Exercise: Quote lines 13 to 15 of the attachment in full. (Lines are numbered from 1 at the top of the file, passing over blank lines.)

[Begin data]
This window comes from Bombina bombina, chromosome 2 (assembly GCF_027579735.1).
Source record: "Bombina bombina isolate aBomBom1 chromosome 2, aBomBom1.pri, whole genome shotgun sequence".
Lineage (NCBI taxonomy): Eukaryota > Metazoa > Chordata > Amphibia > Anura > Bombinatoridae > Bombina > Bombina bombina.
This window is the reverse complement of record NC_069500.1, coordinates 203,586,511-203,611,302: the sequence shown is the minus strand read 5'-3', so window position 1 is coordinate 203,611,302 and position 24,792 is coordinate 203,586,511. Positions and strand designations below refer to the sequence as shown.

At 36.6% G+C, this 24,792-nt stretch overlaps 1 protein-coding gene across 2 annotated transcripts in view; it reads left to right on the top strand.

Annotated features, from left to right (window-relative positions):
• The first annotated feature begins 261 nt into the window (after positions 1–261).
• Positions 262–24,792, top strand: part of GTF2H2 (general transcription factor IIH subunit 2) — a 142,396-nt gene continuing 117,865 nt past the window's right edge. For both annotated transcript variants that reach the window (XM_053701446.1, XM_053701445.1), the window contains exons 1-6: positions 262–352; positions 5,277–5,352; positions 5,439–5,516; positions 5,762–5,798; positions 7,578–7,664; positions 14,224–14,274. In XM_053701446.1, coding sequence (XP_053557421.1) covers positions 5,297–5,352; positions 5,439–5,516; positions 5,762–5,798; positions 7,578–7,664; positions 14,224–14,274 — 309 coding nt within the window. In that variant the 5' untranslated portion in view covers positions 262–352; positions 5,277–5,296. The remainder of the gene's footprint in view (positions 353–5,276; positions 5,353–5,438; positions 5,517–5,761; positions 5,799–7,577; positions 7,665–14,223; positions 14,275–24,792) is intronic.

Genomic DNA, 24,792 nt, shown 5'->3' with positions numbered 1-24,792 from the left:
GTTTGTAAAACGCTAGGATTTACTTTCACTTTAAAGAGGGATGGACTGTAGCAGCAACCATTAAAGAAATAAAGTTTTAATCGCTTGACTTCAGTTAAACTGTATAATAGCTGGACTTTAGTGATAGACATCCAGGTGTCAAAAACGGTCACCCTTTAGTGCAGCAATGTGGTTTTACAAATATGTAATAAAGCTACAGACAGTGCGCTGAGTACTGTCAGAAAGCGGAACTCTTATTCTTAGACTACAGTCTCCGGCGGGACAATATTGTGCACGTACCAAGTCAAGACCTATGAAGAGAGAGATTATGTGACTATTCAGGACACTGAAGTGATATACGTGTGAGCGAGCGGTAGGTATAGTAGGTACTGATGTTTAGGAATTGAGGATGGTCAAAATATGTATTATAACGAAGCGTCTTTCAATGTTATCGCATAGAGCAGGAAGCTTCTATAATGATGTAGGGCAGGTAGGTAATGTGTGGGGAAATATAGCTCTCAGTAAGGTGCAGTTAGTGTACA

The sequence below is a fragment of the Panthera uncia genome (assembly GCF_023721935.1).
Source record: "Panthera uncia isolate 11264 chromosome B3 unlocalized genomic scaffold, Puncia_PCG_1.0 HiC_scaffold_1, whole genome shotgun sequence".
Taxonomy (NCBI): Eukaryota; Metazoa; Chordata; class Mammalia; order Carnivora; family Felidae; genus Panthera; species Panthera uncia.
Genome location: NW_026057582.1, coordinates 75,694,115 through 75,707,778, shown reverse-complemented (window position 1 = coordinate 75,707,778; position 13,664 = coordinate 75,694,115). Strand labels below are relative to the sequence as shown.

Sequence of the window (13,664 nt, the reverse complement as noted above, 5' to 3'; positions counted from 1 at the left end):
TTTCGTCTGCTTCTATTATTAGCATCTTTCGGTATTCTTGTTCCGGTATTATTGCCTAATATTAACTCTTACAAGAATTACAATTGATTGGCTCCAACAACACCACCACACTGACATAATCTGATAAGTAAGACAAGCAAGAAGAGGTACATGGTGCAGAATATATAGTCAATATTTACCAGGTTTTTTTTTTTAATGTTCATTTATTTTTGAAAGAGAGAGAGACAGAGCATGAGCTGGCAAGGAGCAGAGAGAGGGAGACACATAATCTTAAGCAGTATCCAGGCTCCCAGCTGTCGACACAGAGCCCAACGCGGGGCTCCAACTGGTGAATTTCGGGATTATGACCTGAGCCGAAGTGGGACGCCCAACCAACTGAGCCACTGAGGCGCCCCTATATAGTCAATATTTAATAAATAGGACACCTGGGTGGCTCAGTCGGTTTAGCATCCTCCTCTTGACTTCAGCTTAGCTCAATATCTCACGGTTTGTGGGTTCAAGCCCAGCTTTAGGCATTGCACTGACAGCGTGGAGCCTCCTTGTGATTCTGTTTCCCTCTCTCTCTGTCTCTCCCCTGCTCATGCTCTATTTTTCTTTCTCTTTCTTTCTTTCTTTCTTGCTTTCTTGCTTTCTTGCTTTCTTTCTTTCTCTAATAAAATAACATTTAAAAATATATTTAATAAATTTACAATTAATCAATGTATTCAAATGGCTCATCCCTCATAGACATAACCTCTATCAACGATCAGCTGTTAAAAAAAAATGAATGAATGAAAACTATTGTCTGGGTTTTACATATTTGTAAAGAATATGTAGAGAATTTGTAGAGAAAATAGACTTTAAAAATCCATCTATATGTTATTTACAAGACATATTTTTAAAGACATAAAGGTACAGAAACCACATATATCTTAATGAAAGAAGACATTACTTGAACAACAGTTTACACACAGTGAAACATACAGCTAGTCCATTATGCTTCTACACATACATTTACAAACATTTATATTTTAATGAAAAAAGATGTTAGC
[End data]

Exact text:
Taxonomy (NCBI): Eukaryota; Metazoa; Chordata; class Mammalia; order Carnivora; family Felidae; genus Panthera; species Panthera uncia.
Genome location: NW_026057582.1, coordinates 75,694,115 through 75,707,778, shown reverse-complemented (window position 1 = coordinate 75,707,778; position 13,664 = coordinate 75,694,115). Strand labels below are relative to the sequence as shown.

Sequence of the window (13,664 nt, the reverse complement as noted above, 5' to 3'; positions counted from 1 at the left end):